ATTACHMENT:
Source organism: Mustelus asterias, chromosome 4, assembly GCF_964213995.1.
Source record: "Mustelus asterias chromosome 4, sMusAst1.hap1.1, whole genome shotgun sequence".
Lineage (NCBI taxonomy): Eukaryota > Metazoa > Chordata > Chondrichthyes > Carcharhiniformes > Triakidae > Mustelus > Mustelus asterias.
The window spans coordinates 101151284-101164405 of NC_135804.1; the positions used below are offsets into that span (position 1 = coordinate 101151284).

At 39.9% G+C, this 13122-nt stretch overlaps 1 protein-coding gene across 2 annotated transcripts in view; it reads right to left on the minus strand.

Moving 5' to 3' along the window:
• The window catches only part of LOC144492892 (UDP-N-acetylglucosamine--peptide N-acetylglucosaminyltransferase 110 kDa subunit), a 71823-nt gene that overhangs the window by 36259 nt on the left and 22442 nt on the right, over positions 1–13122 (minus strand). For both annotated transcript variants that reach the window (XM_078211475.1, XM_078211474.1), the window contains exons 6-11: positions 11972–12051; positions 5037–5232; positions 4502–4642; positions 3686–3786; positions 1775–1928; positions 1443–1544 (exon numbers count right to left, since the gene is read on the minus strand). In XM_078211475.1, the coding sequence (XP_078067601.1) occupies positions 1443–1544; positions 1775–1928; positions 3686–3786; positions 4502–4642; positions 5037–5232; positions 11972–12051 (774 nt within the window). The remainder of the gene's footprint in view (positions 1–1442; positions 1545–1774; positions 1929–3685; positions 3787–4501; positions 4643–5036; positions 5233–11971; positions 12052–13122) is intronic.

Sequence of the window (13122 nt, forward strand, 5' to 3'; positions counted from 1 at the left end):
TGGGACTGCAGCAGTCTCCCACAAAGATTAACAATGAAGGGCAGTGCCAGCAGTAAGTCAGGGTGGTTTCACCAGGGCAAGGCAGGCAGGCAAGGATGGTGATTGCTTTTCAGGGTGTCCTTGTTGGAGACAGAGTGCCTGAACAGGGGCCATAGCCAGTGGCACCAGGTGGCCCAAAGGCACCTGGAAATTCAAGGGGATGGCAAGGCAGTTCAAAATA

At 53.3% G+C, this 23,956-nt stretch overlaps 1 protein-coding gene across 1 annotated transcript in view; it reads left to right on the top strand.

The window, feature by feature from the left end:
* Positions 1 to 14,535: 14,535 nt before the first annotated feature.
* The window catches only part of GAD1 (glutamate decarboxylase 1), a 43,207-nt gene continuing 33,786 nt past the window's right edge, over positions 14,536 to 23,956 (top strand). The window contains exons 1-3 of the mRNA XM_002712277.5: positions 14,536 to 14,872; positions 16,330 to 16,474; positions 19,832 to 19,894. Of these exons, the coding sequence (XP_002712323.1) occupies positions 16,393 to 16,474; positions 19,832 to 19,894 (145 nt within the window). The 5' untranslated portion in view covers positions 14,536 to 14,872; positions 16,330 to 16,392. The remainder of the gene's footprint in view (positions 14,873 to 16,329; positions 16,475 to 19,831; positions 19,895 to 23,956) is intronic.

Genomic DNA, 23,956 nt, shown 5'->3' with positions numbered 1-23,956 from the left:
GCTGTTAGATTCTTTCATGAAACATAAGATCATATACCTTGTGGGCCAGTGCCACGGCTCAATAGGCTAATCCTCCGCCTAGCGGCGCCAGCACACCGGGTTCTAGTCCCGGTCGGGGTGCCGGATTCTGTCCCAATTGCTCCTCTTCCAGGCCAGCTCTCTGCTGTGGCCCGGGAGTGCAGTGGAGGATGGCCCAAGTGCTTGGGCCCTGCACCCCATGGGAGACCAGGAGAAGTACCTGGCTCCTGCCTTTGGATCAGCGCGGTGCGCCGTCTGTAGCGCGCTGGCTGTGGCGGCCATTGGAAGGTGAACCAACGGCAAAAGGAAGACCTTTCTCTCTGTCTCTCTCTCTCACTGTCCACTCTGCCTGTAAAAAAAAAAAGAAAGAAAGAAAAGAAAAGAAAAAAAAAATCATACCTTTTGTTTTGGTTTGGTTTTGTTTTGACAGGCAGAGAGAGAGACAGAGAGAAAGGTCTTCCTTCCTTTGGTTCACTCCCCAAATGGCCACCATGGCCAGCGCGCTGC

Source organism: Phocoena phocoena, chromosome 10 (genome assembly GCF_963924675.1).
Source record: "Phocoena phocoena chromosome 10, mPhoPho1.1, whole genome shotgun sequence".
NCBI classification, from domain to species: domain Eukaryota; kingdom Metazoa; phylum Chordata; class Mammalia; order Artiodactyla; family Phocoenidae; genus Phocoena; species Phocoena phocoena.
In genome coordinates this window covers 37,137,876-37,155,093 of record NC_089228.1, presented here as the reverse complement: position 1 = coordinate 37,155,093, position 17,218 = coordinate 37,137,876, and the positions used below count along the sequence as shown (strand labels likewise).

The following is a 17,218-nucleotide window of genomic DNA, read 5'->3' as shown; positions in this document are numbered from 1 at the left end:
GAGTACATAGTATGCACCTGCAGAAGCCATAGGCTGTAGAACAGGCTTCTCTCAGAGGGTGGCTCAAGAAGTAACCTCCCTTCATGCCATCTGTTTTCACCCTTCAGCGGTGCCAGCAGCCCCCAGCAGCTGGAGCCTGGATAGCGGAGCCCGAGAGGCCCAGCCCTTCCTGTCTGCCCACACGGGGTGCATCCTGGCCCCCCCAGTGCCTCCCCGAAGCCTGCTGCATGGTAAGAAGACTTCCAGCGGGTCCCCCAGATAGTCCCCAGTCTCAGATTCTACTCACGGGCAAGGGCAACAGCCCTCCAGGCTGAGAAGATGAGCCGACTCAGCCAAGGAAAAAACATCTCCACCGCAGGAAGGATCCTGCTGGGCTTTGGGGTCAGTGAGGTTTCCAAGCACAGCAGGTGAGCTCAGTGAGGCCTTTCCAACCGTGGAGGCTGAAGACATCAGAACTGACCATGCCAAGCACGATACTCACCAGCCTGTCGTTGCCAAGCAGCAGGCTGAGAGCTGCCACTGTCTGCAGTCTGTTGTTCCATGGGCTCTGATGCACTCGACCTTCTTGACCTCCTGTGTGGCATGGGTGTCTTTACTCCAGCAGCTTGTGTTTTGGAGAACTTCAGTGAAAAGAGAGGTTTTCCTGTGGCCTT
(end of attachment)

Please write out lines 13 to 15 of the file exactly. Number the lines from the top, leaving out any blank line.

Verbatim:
* The window catches only part of GAD1 (glutamate decarboxylase 1), a 43,207-nt gene continuing 33,786 nt past the window's right edge, over positions 14,536 to 23,956 (top strand). The window contains exons 1-3 of the mRNA XM_002712277.5: positions 14,536 to 14,872; positions 16,330 to 16,474; positions 19,832 to 19,894. Of these exons, the coding sequence (XP_002712323.1) occupies positions 16,393 to 16,474; positions 19,832 to 19,894 (145 nt within the window). The 5' untranslated portion in view covers positions 14,536 to 14,872; positions 16,330 to 16,392. The remainder of the gene's footprint in view (positions 14,873 to 16,329; positions 16,475 to 19,831; positions 19,895 to 23,956) is intronic.

Genomic DNA, 23,956 nt, shown 5'->3' with positions numbered 1-23,956 from the left:
GCTGTTAGATTCTTTCATGAAACATAAGATCATATACCTTGTGGGCCAGTGCCACGGCTCAATAGGCTAATCCTCCGCCTAGCGGCGCCAGCACACCGGGTTCTAGTCCCGGTCGGGGTGCCGGATTCTGTCCCAATTGCTCCTCTTCCAGGCCAGCTCTCTGCTGTGGCCCGGGAGTGCAGTGGAGGATGGCCCAAGTGCTTGGGCCCTGCACCCCATGGGAGACCAGGAGAAGTACCTGGCTCCTGCCTTTGGATCAGCGCGGTGCGCCGTCTGTAGCGCGCTGGCTGTGGCGGCCATTGGAAGGTGAACCAACGGCAAAAGGAAGACCTTTCTCTCTGTCTCTCTCTCTCACTGTCCACTCTGCCTGTAAAAAAAAAAAGAAAGAAAGAAAAGAAAAGAAAAAAAAAATCATACCTTTTGTTTTGGTTTGGTTTTGTTTTGACAGGCAGAGAGAGAGACAGAGAGAAAGGTCTTCCTTCCTTTGGTTCACTCCCCAAATGGCCACCATGGCCAGCGCGCTGC